Home Care Workers Now Eligible for Minimum Wage and Overtime Pay Protections

In late 2013, the Obama administration announced the imminent extension of minimum wage and overtime pay protections to the nearly two million Americans who provide home care, including health care, to the elderly and disabled. The new regulation is in effect as of January 1, 2015.

As a result of changes to the Fair Labor Standards Act, the nation’s primary wage and hour law, workers who provide home care services—including certified nursing assistants, home health care aides, personal care aides, home caregivers, and companions—are now entitled to the federal minimum wage of $7.25, as well as time-and-a-half overtime pay for hours that exceed 40 per week. At the time of the announcement, the New York Times noted that the new rule marks the end of a 40-year-old federal wage law exemption that treated qualified home health care workers no differently from babysitters, denying them both overtime pay and minimum wage protections.

Home care worker advocate Jodi Sturgeon, president of the Paraprofessional Healthcare Institute, stated that the ruling “corrects a long-standing injustice...Finally, home care workers have been guaranteed the same protections as almost every other American worker.”

Despite a warm reception from home health care aides and their advocates, the regulation faces backlash from home care agencies and third-party employers, who claim that the increased costs associated with minimum wage and overtime pay will prevent the sick and elderly from seeking full-time home health care aid, pushing them into nursing homes instead. To ease the transition for consumers, the Department of Labor announced that it will delay enforcement of the rule until June 30, 2015, after which date it will “exercise its discretion” in determining whether to enforce for the remainder of the year, based on entities’ “good faith efforts” to bring their programs into compliance with the new overtime pay and minimum wage requirements.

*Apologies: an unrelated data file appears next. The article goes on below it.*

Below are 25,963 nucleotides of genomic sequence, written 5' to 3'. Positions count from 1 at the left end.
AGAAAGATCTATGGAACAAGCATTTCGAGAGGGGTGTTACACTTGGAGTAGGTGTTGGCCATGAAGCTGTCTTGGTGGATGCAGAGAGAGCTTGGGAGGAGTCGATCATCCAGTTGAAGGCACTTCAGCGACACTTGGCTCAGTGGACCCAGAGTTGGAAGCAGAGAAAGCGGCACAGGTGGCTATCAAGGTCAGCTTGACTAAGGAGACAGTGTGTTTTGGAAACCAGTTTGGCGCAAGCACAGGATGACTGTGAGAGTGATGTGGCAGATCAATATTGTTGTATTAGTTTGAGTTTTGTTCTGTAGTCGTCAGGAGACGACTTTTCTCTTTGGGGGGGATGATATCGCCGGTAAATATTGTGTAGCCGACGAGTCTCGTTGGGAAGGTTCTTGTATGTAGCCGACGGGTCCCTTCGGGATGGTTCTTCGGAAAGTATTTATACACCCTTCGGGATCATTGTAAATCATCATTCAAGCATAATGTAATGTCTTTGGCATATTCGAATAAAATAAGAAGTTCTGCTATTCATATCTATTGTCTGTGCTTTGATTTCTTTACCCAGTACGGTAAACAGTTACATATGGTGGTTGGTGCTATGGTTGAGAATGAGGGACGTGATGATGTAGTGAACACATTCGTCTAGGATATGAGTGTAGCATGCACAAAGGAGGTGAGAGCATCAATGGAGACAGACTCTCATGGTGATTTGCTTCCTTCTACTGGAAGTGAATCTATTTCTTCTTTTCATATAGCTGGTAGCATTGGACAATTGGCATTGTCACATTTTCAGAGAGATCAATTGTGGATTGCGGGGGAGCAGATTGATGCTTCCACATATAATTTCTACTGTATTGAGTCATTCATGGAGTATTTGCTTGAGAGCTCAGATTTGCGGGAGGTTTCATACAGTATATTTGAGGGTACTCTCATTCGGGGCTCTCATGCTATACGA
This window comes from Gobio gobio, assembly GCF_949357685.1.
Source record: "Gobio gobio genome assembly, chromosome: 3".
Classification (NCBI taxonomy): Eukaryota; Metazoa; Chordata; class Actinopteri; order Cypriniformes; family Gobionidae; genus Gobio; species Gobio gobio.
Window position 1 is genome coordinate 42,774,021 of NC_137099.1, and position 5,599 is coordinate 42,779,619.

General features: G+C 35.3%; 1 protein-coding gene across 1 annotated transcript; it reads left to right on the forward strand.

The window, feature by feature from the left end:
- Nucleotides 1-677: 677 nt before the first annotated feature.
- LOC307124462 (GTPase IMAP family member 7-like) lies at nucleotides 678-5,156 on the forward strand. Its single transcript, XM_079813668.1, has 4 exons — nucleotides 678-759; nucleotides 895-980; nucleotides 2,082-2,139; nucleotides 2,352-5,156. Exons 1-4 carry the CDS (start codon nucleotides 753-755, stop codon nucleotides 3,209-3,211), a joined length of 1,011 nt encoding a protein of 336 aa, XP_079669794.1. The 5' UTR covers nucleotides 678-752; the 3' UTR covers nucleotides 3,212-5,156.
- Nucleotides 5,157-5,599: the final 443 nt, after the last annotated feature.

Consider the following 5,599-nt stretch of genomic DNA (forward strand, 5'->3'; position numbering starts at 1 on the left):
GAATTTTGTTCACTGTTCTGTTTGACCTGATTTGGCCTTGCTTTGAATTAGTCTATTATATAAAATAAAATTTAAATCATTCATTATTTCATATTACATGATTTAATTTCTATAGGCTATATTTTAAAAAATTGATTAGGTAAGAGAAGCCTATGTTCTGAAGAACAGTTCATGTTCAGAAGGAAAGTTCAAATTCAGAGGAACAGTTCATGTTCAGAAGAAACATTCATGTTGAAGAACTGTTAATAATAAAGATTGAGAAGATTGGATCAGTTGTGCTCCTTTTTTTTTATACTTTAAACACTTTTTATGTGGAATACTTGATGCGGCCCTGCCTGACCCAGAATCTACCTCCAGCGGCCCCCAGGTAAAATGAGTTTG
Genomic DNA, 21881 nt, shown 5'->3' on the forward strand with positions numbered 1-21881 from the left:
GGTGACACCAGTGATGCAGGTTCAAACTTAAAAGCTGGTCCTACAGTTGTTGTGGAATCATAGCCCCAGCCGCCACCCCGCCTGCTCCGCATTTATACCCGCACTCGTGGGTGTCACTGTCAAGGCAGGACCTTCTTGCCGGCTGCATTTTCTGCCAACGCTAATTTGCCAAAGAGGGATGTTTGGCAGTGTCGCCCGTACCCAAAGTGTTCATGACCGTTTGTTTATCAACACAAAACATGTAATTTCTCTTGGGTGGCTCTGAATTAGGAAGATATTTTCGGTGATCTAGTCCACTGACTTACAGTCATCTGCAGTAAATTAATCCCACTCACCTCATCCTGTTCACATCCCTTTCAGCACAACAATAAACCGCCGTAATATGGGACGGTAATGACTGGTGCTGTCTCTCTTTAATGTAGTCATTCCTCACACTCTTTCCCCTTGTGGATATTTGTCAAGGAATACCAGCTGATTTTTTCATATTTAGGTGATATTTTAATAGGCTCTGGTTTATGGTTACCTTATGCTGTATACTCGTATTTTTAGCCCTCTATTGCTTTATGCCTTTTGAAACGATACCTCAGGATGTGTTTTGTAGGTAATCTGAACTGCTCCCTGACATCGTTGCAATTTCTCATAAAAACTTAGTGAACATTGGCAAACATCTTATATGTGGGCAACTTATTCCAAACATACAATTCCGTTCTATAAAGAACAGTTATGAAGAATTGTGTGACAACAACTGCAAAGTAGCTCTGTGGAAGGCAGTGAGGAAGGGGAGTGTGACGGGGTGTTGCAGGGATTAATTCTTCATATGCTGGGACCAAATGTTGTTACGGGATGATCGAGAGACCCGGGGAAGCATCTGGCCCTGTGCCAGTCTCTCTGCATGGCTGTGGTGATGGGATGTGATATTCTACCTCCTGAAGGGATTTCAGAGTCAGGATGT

“We have consistently emphasized the importance of implementing the rule in a manner that both protects consumers and expands wage protections for direct-care workers,” the Department of Labor said in a statement shortly before the regulation took effect. “We believe this non-enforcement policy will help achieve both of those goals.”

Prior to the regulation’s passage, 15 states already provided overtime pay and minimum wage protections to home care aides. Laura Fortman of the Labor Department’s Wage and Hour Division noted, “We have not seen any evidence that [eliminating the wage law exemption] has resulted in job loss or any serious negative impact for the workers or for the people using the services…We think the workers providing this critical work should be receiving the same basic protection and coverage as the vast majority of American workers.”